Online Advisor
Timothy W. Tuttle & Associates

Volume 8 Edition 5                 Please email comments to            May 2012

Major Tax Deadlines:

For May, 2012

* May 15 - Deadline for calendar-year exempt organizations to file 2011 information returns.

* May 31 - Deadline for IRA, SEP, SIMPLE, Roth IRA, MSA, and education savings account trustees to file annual statements (Form 5498) with the IRS, with copies to participants.

NOTE: Businesses are required to make federal tax deposits on dates determined by various factors that differ from business to business.

Payroll tax deposits: Employers generally must deposit Form 941 payroll taxes (income tax withheld from employees' pay and both the employer's and employees' share of social security taxes) on either a monthly or semiweekly deposit schedule. There are exceptions if you owe $100,000 or more on any day during a deposit period, if you owe $2,500 or less for the calendar quarter, or if your estimated annual liability is $1,000 or less.

* Monthly depositors are required to deposit payroll taxes accumulated within a calendar month by the fifteenth of the following month.

* Semiweekly depositors generally must deposit payroll taxes on Wednesdays or Fridays, depending on when wages are paid.

For more information on tax deadlines that apply to you or your business, contact our office.

What's New in Taxes:

Tax freedom on April 17

According to the Tax Foundation, April 17, 2012, was not only the day 2011 tax returns were due, it also was Tax Freedom Day for 2012. That means Americans worked 107 days, from January 1 to April 17 to earn enough money to pay their federal, state, and local taxes for 2012.

If the federal government collected enough taxes to meet 2012 federal spending, Tax Freedom Day would have come 27 days later -- on May 14, 2012. And unless Congress acts to prevent tax increases scheduled for 2013, next year's Tax Freedom Day will be eleven days later than in 2012, and the average American household will pay $3,800 more in taxes.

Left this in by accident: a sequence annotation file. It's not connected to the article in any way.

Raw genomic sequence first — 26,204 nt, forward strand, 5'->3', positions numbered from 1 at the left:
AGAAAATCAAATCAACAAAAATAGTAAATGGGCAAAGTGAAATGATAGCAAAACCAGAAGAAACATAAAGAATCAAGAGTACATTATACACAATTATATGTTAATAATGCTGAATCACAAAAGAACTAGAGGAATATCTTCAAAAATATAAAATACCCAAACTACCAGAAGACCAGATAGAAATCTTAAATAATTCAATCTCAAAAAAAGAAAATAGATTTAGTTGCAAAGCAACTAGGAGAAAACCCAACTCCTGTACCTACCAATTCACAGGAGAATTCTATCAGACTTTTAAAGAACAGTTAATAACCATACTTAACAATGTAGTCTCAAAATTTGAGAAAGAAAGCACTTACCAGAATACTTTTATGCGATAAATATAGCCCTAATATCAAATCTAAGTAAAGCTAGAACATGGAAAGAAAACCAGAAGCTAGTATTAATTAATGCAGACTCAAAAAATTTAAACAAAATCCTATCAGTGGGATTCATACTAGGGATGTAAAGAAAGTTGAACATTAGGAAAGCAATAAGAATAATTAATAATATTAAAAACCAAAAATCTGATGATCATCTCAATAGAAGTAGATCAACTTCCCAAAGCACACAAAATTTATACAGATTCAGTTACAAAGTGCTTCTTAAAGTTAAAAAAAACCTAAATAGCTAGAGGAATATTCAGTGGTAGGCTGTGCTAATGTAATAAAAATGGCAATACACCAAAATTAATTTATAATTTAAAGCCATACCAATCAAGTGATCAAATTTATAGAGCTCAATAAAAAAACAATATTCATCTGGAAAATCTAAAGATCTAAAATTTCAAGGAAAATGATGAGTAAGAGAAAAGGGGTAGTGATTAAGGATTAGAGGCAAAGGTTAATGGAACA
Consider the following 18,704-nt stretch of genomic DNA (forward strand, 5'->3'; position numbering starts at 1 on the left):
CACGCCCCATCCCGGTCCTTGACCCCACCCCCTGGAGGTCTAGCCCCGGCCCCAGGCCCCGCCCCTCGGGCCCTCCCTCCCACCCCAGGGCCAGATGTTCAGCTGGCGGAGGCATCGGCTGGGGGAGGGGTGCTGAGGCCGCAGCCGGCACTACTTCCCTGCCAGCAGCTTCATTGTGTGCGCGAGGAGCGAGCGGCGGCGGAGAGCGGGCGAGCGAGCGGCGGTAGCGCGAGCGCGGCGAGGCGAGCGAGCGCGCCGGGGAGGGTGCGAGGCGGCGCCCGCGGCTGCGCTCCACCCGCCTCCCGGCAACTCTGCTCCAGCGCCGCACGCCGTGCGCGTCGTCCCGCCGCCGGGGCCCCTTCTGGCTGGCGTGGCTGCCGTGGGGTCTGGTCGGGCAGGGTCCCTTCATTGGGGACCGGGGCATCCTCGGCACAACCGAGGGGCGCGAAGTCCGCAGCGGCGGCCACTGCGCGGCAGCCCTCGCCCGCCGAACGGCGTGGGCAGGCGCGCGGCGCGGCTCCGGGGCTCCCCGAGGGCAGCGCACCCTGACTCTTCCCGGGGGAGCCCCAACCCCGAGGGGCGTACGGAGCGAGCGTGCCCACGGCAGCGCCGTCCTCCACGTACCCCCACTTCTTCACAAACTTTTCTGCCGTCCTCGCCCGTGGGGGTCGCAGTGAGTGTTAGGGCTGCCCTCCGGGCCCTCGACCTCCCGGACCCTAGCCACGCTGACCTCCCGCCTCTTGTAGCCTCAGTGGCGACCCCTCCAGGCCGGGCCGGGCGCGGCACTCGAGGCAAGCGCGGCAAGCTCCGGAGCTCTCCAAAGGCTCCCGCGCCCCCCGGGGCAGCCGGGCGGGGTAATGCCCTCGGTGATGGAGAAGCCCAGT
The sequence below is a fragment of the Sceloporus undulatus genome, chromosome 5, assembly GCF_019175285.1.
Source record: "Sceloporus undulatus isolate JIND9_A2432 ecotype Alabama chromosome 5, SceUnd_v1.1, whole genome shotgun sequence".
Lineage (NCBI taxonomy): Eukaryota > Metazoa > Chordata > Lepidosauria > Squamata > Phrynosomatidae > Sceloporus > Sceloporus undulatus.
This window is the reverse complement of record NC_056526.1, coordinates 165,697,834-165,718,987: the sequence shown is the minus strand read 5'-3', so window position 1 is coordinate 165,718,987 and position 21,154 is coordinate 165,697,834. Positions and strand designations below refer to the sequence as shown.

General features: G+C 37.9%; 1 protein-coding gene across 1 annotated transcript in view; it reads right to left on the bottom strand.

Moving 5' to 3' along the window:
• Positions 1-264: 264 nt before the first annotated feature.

Nine tips for better tax recordkeeping

Did pulling your records together to complete your 2011 tax return reveal shortcomings in your system? Here are nine tips that can improve your recordkeeping and help minimize your taxes.

1. Maintain a separate bank account for all self-employed business activity. This will greatly minimize confusion come tax time by giving you just one place to look for business transactions. The same is true for credit cards; have a card used solely for business and another for personal purchases.

2. Reconcile your bank statements. Though tedious, it is the only way to know for sure if you've included everything in your records.

3. Take advantage of technology. There are many software applications available for organizing tax records, and digitizing your records can also save office filing space.

4. Track your finances by important tax categories. Knowing how to classify your expenses and income is half the battle. Look at your last tax return or accountant's tax organizer for clues. Individuals should focus on itemized deductions and tax credit categories; business owners should look at Schedule C line items.

5. Be diligent and consistent. Make recordkeeping a year-round task, not a year-end burden. For instance, update business mileage records daily. File away receipts before they are lost. Record tax transactions as they occur throughout the year.